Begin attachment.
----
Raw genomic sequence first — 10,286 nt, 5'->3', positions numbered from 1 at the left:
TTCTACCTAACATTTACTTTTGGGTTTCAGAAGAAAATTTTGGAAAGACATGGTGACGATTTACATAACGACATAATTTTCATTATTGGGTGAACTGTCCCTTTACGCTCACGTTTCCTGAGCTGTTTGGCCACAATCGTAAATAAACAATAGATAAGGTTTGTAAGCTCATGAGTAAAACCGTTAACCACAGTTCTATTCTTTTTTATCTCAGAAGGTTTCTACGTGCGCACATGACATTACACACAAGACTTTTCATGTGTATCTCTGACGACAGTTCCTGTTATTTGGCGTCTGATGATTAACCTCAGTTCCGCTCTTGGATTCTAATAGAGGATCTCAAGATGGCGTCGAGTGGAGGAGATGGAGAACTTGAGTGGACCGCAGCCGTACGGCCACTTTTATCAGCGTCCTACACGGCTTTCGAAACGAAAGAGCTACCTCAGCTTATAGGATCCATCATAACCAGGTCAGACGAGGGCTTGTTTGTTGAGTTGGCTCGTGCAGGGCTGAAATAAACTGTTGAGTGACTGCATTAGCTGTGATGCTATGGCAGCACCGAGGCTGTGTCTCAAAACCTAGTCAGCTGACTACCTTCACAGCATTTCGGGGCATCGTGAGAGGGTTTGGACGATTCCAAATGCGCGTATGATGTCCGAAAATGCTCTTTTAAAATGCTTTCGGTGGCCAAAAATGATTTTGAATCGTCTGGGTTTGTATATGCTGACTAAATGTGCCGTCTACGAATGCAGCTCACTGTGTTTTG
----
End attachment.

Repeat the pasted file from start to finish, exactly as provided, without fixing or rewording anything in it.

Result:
Raw genomic sequence first — 10,286 nt, 5'->3', positions numbered from 1 at the left:
TTCTACCTAACATTTACTTTTGGGTTTCAGAAGAAAATTTTGGAAAGACATGGTGACGATTTACATAACGACATAATTTTCATTATTGGGTGAACTGTCCCTTTACGCTCACGTTTCCTGAGCTGTTTGGCCACAATCGTAAATAAACAATAGATAAGGTTTGTAAGCTCATGAGTAAAACCGTTAACCACAGTTCTATTCTTTTTTATCTCAGAAGGTTTCTACGTGCGCACATGACATTACACACAAGACTTTTCATGTGTATCTCTGACGACAGTTCCTGTTATTTGGCGTCTGATGATTAACCTCAGTTCCGCTCTTGGATTCTAATAGAGGATCTCAAGATGGCGTCGAGTGGAGGAGATGGAGAACTTGAGTGGACCGCAGCCGTACGGCCACTTTTATCAGCGTCCTACACGGCTTTCGAAACGAAAGAGCTACCTCAGCTTATAGGATCCATCATAACCAGGTCAGACGAGGGCTTGTTTGTTGAGTTGGCTCGTGCAGGGCTGAAATAAACTGTTGAGTGACTGCATTAGCTGTGATGCTATGGCAGCACCGAGGCTGTGTCTCAAAACCTAGTCAGCTGACTACCTTCACAGCATTTCGGGGCATCGTGAGAGGGTTTGGACGATTCCAAATGCGCGTATGATGTCCGAAAATGCTCTTTTAAAATGCTTTCGGTGGCCAAAAATGATTTTGAATCGTCTGGGTTTGTATATGCTGACTAAATGTGCCGTCTACGAATGCAGCTCACTGTGTTTTG